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Systematic (IUPAC) name
Clinical data
Trade names Caprelsa
Licence data US FDA:
  • AU: D
  • US: D (Evidence of risk)
Legal status
Routes of
Pharmacokinetic data
Protein binding 90–96%
Metabolism CYP3A4, FMO1, FMO3
Biological half-life 120 hours (mean)
Excretion 44% faeces, 25% urine
CAS Registry Number  N
ATC code L01
PubChem CID:
DrugBank  Y
ChemSpider  Y
Synonyms ZD6474
Chemical data
Formula C22H24BrFN4O2
Molecular mass 475.354 g/mol

Vandetanib (INN, trade name Caprelsa) is an anti-cancer drug that is used for the treatment of certain tumours of the thyroid gland. It acts as a kinase inhibitor of a number of cell receptors, mainly the vascular endothelial growth factor receptor (VEGFR), the epidermal growth factor receptor (EGFR), and the RET-tyrosine kinase.[1][2] The drug was developed by AstraZeneca.


  • Approvals and indications 1
  • Contraindications 2
  • Adverse effects 3
  • Interactions 4
  • Pharmacokinetics 5
  • Clinical trials 6
    • Non-small cell lung cancer 6.1
  • References 7
  • External links 8

Approvals and indications

Vandetanib was the first drug to be approved by FDA (April 2011) for treatment of late-stage (metastatic) medullary thyroid cancer in adult patients who are ineligible for surgery.[3] Vandetanib was first initially marketed without a trade name,[4] and is being marketed under the trade name Caprelsa since August 2011.[5]


In patients with moderate and severe hepatic impairment, no dosage for vandetanib has been recommended, as its safety and efficacy has not been established yet.[6] Vandetanib is contraindicated in patients with congenital long QT syndrome.[2][7]

Adverse effects

Common side effects include abdominal pain and diarrhoea, rashes, prolonged QT interval, hypertension, headache, and fatigue.[2][7]


Vandetanib has been reported as a substrate for the OATP-1B1 and OATP-1B3 transporter. Interaction of vandetanib with OATP-1B1 and OATP-1B3 may alter its hepatic disposition and can lead to transporter mediated drug-drug interactions.[6] Also, vandetanib is an inhibitor of OATP-1B3 transporter but not for OATP-1B1.[8]

Other drugs that prolong the QT interval can possibly add to this side effect of vandetanib. As the drug is partly metabolised via the liver enzyme CYP3A4, strong inducers of this enzyme can decrease its blood plasma concentrations. CYP3A4 inhibitors do not significantly increase vandetanib concentrations, presumably because it is also metabolised by flavin containing monooxygenase 1 (FMO1) and 3.[2][7]


Vandetanib is well absorbed from the gut, reaches peak blood plasma concentrations 4 to 10 hours after application, and has a half-life of 120 hours days on average, per Phase I pharmacokinetic studies. It has to be taken for about three months to achieve a steady-state concentration. In the blood, it is almost completely (90–96%) bound to plasma proteins such as albumin. It is metabolised to N-desmethylvandetanib via CYP3A4 and to vandetanib-N-oxide via FMO1 and 3. Both of these are active metabolites. Vandetanib is excreted via the faeces (44%) and the urine (25%) in form of the unchanged drug and the metabolites.[2][9][10]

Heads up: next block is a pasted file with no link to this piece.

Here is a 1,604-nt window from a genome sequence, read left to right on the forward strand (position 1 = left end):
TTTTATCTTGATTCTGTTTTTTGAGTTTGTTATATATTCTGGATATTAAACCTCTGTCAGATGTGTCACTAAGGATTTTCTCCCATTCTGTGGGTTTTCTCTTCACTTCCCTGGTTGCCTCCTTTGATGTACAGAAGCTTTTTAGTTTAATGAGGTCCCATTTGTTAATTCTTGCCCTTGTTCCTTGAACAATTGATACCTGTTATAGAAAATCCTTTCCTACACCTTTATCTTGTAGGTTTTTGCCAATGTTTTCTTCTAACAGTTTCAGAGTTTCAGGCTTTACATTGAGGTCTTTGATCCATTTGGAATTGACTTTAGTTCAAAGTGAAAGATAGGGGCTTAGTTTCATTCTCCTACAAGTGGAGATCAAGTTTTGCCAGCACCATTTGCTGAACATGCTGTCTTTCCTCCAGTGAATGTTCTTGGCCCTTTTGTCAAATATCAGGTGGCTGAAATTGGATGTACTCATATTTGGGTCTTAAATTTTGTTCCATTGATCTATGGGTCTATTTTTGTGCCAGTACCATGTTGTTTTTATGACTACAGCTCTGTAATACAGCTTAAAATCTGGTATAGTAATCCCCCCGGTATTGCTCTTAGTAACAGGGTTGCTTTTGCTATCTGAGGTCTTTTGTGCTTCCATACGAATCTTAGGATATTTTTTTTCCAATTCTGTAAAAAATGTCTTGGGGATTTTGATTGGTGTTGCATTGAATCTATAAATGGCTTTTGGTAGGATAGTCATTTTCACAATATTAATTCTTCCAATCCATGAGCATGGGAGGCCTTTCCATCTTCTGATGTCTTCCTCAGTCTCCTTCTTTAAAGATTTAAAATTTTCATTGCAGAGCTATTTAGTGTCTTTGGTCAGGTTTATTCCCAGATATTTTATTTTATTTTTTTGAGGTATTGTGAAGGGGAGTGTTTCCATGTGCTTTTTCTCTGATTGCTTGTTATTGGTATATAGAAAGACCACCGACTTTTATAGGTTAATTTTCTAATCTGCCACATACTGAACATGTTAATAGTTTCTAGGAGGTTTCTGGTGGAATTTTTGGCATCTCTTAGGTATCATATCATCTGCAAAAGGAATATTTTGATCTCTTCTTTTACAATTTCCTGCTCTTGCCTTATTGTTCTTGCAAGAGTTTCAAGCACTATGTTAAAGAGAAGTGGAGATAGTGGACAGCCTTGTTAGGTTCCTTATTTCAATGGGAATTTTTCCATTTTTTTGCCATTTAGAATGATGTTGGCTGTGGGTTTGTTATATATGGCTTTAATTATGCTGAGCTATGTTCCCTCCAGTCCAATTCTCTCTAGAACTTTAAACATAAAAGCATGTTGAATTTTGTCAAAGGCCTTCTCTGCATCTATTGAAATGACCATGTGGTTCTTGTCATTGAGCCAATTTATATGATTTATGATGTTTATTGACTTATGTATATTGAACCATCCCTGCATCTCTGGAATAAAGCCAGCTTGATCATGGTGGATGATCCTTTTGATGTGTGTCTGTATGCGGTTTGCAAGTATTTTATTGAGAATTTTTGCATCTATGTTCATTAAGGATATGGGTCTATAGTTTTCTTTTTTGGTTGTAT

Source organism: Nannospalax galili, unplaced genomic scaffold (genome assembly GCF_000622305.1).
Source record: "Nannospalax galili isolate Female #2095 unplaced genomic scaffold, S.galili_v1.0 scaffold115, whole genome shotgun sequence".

Metabolites of vandetanib (top left): N-desmethylvandetanib (bottom left, via CYP3A4), vandetanib-N-oxide (bottom right, via FMO1 and FMO3), both pharmacologically active, and a minor amount of a glucuronide.[10]

Clinical trials

Non-small cell lung cancer

The drug underwent clinical trials as a potential targeted treatment for non-small-cell lung cancer. There have been some promising results from a phase III trial with docetaxel.[11] There have also been ambivalent results when used with pemetrexed.[12] Another trial with docetaxel was recruiting in July 2009.[13]

AstraZeneca withdrew EU regulatory submissions for vandetanib (under the proposed trade name Zactima) in October 2009 after trials showed no benefit when the drug was administered alongside chemotherapy.[14]


  1. ^ "Definition of vandetanib". NCI Drug Dictionary.  
  2. ^ a b c d e "Vandetanib Monograph". Retrieved 29 August 2012. 
  3. ^ "FDA approves new treatment for rare form of thyroid cancer". Retrieved 7 April 2011. 
  4. ^ "FDA approves orphan drug vandetanib for advanced medullary thyroid cancer" (Press release). AstraZeneca. Retrieved 2011-08-17. 
  5. ^ "AstraZeneca announces trade name CAPRELSA® for vandetanib" (Press release). AstraZeneca. Retrieved 2011-08-17. 
  6. ^ a b Khurana V, Minocha M, Pal D, Mitra AK (March 2014). "Role of OATP-1B1 and/or OATP-1B3 in hepatic disposition of tyrosine kinase inhibitors.". Drug Metabol Drug Interact. 0 (0): 1–11.  
  7. ^ a b c Haberfeld, H, ed. (2012). Austria-Codex (in German). Vienna: Österreichischer Apothekerverlag. 
  8. ^ Khurana V, Minocha M, Pal D, Mitra AK (May 2014). "Inhibition of OATP-1B1 and OATP-1B3 by tyrosine kinase inhibitors.". Drug Metabol Drug Interact. 0 (0): 1–11.  
  9. ^ Martin, P.; Oliver, S.; Kennedy, S. J.; Partridge, E.; Hutchison, M.; Clarke, D.; Giles, P. (2012). "Pharmacokinetics of Vandetanib: Three Phase I Studies in Healthy Subjects". Clinical Therapeutics 34 (1): 221–237.  
  10. ^ a b "Clinical Pharmacology Review: Vandetanib" (PDF). US  
  11. ^ "Vandetanib Shows Clinical Benefit When Combined With Docetaxel For Lung Cancer". ScienceDaily. 3 June 2009. 
  12. ^ "IASLC: Vandetanib Fails to Improve NSCLC Outcomes with Pemetrexed". Medpage today. 5 Aug 2009. 
  13. ^ Clinical trial number NCT00687297 for "Study of Vandetanib Combined With Chemotherapy to Treat Advanced Non-small Cell Lung Cancer" at
  14. ^ "Zactima".  

External links

  • Vandetanib Information for Physicians
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